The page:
The session that closed out the first day went in-depth into the NIST Cybersecurity Framework, using real world analogies to explain how it can benefit the security industry. Another session by John Savarese, senior cybersecurity advisor at UL, explained how the new standards are covering cybersecurity as well. “UL thinks of cyber security as an extension of safety,” he said.

Terry Gold, founder of research firm D6 went through a 10-step program the security industry could start to work towards. Pamela Passman, president and CEO of CREATe Compliance announced that her firm will be launching a cyber readiness program in the fall to help small and medium-sized companies be more cyber-resilient.

One of the more fascinating presentations came from the hackers themselves. A panel of “ethical hackers” explained some of the services they provide, as well as a variety of ways to “invite” the good hackers to find problems for you. Katie Moussouris, founder and CEO of Luta Security shared what bug bounties such as “Hack the Pentagon” can do and some of the other ways of going about it. However, the panel stressed the importance taking this process one step at a time.

“In general if you have at least started internally looking for some of the issues you are already way ahead of the game in regards to the physical security industry,” said Valerie Thomas, executive information security consultant with Securicon LLC, which specializes in the security industry. “If you want to invite some third parties in, start by locking down some of the more embarrassing vulnerabilities using internal or private resources,” she advised. “Don’t try to drink from the firehose too fast. Maybe do an internal bounty first. The last thing you want is a very silly vulnerability splashed all over the popular online news outlets.”

She also suggested making sure any third party hacking resources understand physical security systems. “Be sure to include in your RFI and RFP examples of what they have done in the physical security space. Walk before you run and be selective about your third party.”

Finally, she advised, “If you want to be a rock star of the integrator space, if you know you have 15 clients running a particular vendor you find has been impacted by a vulnerability, you would reach out to your clients and say ‘We have come into this information and we would like to talk to you about what this means to your environment.’”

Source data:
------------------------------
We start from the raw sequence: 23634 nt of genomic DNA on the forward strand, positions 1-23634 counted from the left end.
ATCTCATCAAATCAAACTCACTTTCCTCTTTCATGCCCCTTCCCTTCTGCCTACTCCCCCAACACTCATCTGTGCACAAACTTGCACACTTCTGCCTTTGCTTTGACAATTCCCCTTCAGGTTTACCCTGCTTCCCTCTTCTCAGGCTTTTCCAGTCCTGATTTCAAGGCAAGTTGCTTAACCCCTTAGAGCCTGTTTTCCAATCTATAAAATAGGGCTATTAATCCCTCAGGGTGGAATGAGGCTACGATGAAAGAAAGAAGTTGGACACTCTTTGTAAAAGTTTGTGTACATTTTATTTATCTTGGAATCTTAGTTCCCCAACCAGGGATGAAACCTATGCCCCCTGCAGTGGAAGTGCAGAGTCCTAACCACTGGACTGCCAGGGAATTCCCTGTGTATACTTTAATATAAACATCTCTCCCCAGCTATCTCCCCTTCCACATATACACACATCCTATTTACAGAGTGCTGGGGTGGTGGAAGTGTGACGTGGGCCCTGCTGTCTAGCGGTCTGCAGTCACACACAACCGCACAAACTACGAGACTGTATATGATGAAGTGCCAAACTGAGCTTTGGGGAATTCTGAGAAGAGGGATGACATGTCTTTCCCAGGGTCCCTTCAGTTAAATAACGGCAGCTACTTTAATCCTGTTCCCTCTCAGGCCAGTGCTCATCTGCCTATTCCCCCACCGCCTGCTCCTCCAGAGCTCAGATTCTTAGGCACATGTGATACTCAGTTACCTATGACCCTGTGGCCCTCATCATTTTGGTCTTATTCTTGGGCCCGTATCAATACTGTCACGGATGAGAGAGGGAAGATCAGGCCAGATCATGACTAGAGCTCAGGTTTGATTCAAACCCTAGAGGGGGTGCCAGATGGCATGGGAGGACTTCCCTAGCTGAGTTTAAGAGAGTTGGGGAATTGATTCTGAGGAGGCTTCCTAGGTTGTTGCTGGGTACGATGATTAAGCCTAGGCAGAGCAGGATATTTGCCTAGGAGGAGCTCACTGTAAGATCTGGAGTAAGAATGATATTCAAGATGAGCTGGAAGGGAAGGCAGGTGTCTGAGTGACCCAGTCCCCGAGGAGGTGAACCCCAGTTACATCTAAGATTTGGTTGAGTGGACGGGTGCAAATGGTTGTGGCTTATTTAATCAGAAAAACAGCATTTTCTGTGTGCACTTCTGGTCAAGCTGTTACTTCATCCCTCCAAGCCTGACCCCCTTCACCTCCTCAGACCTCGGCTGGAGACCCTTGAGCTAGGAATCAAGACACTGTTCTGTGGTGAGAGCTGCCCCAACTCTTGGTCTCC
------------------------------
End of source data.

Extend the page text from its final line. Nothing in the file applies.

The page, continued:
In the panel “A CISO’s Perspective on Vendor Management,” Randall Frietzche, CISO, Denver Health, also stressed the importance of two-way communication between the security integrator and the end user’s information security officer, in addition to the other departments such as physical security, human resources, etc.

“You are the expert. You are the one I call to come put things on my network. If you don’t know about the [cyber] security, you are not giving great service. It is a big advantage if you can be the one that understands that.” Frietzche strongly encourage security integrators to work even more closely with CISOs going forward. “If you talk to the CISO he will give you ideas like changing the default port and other things the security director may not know about.”

If there was one thing that was clear in all of the sessions it was that virtually every level of the supply chain, from vendor to end user has a role to play in cyber security. In the session “Being a Responsible Partner,” manufacturers Bosch Security Systems, Dahua Technology USA and Milestone Systems discussed the responsibilities they see manufacturers shouldering as well as the role of the integrator and the end user.

“There are several things as a manufacturer we can be doing,” said Mike Sherwood, director, technical operations, Americas for Milestone. “Training is probably the most important, educating people on how to secure their systems, whether it is security by design, security by default or security by deployment.”

Sherwood admitted that as an industry overall, security is “a bit behind” others. “We have a bit of work to catch up.” However, he added, “I am really optimistic. It is a start just to have this conversation. The cure is in the awareness and if we are aware of it the cure is around the corner. I think it will be a different conversation next year.”

And rest assured, SIA and PSA are already planning for next year’s session. Stay tuned for more details as they are announced.